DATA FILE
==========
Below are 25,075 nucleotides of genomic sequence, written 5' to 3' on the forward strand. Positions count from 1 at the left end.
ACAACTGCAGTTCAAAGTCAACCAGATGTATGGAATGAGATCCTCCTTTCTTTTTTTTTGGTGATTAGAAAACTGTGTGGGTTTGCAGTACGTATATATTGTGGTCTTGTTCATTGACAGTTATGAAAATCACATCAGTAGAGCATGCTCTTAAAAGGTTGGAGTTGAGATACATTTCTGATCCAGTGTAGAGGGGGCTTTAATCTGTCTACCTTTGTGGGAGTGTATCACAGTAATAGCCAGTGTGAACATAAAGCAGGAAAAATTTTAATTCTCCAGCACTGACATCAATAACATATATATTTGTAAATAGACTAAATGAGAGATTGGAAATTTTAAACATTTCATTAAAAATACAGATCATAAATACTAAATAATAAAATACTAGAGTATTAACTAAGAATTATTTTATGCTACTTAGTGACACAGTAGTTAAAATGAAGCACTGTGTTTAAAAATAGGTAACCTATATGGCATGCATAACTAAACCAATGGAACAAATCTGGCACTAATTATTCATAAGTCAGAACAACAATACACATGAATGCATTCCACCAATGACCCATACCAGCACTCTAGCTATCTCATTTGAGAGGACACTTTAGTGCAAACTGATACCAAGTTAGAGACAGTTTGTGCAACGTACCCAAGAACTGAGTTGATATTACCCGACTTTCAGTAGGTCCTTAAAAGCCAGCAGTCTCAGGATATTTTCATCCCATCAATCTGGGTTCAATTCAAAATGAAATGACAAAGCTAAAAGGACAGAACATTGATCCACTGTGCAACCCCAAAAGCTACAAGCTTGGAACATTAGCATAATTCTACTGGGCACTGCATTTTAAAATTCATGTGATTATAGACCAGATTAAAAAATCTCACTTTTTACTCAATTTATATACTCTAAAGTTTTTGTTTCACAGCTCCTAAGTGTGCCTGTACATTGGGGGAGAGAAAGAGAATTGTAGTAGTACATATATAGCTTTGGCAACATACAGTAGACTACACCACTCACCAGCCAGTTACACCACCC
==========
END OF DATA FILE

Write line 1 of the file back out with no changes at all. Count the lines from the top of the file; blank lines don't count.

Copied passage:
Below are 25,075 nucleotides of genomic sequence, written 5' to 3' on the forward strand. Positions count from 1 at the left end.